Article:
Three Swiss infrastructure specialists are heading for Iraq on Wednesday to assist the United Nations weapons inspection team.This content was published on November 18, 2002 - 09:28
They will prepare the ground for weapons inspectors to follow at a later date.
The Swiss specialists, who are members of the army's fortification guards, will be responsible for ensuring that the Baghdad headquarters of the weapons inspectors is habitable.
The group is being sent as an advance party to establish what needs to be done to make the command centre useable.
The specialists will then be joined by at least ten more Swiss colleagues - including plumbers, electricians, and air conditioning and structural engineers - who will carry out construction and other alterations before the arrival of the weapons inspectors.
Switzerland had offered, in mid-September, to provide weapons inspectors to join the new UN mission, but was asked instead for logistical support.
Swiss experts had participated in UN weapons inspections before Iraq closed its doors to international scrutiny in 1998.
Many of them were from the Spiez Laboratory, Switzerland's main weapons institute, which works towards reducing the threat from nuclear, biological and chemical weapons.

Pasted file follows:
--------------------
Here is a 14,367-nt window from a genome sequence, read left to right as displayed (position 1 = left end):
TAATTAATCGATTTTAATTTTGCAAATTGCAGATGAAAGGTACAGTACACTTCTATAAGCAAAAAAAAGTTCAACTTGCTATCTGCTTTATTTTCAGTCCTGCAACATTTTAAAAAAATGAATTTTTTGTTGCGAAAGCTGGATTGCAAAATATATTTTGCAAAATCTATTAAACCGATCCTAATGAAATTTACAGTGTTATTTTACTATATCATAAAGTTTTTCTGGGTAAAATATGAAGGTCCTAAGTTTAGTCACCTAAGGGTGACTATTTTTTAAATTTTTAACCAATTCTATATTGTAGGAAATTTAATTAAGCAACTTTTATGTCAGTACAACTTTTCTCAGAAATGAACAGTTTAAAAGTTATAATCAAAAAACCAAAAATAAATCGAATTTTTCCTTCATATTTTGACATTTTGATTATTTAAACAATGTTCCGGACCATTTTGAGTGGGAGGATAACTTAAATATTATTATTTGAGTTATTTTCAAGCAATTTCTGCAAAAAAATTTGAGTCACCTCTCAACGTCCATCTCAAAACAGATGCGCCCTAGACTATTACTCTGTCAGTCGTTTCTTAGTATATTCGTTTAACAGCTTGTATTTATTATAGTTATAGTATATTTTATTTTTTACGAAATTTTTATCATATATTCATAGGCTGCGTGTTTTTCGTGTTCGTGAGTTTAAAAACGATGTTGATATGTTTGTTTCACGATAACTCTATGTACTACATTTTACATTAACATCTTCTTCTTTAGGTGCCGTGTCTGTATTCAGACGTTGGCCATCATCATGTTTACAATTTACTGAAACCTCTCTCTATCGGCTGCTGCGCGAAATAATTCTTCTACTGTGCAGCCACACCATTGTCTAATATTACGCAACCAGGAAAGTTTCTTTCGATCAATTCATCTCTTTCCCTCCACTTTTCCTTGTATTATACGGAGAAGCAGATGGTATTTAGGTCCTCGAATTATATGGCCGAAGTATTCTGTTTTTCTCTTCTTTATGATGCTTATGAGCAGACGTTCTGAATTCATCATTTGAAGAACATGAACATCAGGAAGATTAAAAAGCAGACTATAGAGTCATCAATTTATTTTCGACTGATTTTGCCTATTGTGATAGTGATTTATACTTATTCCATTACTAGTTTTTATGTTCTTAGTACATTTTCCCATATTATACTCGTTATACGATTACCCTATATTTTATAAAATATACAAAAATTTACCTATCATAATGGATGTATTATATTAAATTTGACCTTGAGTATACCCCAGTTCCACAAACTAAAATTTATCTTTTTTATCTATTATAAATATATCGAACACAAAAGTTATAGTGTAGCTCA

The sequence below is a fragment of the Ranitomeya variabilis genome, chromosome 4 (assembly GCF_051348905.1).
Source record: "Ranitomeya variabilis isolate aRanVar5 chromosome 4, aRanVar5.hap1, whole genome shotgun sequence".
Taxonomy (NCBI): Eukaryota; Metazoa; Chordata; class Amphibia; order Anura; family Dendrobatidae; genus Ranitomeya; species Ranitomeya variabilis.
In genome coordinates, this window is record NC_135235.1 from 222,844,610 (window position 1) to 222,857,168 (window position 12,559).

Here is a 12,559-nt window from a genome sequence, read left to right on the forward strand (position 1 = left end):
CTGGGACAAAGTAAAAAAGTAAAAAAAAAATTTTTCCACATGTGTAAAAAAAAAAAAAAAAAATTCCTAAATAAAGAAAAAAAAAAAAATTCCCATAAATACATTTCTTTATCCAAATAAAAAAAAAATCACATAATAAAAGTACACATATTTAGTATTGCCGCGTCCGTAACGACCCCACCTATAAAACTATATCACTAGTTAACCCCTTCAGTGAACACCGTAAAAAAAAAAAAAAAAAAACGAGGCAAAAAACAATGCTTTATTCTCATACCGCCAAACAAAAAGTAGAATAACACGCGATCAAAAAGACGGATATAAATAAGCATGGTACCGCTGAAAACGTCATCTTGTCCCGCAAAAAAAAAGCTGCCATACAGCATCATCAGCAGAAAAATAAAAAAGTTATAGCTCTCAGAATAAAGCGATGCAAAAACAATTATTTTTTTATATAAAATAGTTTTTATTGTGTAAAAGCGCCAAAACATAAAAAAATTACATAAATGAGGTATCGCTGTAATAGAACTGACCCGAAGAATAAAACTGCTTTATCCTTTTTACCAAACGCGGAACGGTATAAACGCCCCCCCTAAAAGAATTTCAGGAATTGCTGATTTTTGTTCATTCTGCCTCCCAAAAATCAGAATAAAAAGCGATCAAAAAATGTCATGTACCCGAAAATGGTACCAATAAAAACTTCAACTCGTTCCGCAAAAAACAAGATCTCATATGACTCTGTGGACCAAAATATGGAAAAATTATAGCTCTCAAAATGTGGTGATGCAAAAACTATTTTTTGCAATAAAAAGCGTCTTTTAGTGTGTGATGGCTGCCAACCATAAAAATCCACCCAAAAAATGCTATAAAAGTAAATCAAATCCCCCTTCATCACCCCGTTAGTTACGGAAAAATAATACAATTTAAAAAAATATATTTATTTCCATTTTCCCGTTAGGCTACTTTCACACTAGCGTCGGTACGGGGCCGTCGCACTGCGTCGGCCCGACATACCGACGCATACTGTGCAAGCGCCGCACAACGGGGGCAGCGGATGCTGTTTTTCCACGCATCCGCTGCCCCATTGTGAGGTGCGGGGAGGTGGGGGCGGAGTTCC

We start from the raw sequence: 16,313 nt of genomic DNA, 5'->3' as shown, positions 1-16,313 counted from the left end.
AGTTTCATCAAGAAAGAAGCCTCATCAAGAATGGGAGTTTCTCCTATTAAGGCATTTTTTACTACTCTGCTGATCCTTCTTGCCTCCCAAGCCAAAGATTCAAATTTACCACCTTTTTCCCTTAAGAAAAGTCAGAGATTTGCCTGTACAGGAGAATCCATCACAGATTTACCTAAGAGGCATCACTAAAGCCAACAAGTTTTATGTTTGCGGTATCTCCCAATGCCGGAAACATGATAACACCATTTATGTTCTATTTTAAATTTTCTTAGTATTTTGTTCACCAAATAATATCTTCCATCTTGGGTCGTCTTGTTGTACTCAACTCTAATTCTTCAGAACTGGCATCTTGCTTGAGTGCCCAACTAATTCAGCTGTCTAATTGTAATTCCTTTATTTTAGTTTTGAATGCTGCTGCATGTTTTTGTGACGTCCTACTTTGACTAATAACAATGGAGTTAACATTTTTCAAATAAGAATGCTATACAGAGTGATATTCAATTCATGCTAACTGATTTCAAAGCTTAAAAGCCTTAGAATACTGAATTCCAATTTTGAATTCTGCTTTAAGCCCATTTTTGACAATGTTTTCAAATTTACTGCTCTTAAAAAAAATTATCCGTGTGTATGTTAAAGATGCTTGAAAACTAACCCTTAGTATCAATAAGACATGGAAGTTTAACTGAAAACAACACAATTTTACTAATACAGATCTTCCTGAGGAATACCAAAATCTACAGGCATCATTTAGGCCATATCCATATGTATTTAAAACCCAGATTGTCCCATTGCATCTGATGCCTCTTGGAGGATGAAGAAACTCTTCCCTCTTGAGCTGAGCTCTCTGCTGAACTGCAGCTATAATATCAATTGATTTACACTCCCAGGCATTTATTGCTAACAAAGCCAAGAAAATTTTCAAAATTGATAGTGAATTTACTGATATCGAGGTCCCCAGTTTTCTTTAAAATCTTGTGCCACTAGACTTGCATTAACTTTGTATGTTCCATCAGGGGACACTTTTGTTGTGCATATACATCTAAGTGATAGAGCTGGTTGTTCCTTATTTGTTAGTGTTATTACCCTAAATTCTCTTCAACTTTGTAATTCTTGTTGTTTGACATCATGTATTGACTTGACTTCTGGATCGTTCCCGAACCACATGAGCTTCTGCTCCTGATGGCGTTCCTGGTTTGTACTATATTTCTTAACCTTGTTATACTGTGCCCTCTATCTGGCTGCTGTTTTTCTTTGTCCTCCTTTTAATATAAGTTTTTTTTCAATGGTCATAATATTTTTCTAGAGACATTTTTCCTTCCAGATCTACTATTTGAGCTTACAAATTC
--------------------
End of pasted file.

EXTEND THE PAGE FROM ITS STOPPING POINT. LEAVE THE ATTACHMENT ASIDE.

The head of its arms control division, Heinrich Staub, went to Iraq several times as part of UN inspection teams.
"In the actual inspections in which I participated, we didn't encounter problems and people were very open, even friendly," Staub told swissinfo.
This time round, Iraq has until December 8 to make a complete declaration of all its weapons to the UN.
"The biggest hurdle for the inspection team... is the verification of the declaration... afterwards... I do not expect that they will encounter problems because most of the sites have been investigated before," Staub says.
He also said the team would be "under immense pressure because everybody knows if they detect anything wrong, or missing, in this declaration, there will be consequences".
Iraq accepted on Wednesday a new UN resolution giving Baghdad one last chance to disarm and paving the way for weapons inspectors to return after a four-year absence.
In a newspaper interview last week, Hans Blix said some 700 sites had been identified in Iraq and that inspectors would try to keep the location of the sites secret and provide no advance notice to Baghdad.
Swiss infrastructure specialists are preparing the ground for UN weapons inspectors in Baghdad.
The Swiss are not sending any weapons inspectors to Iraq.
Swiss experts had been part of previous UN inspections of Iraqi weapons prior to 1998.
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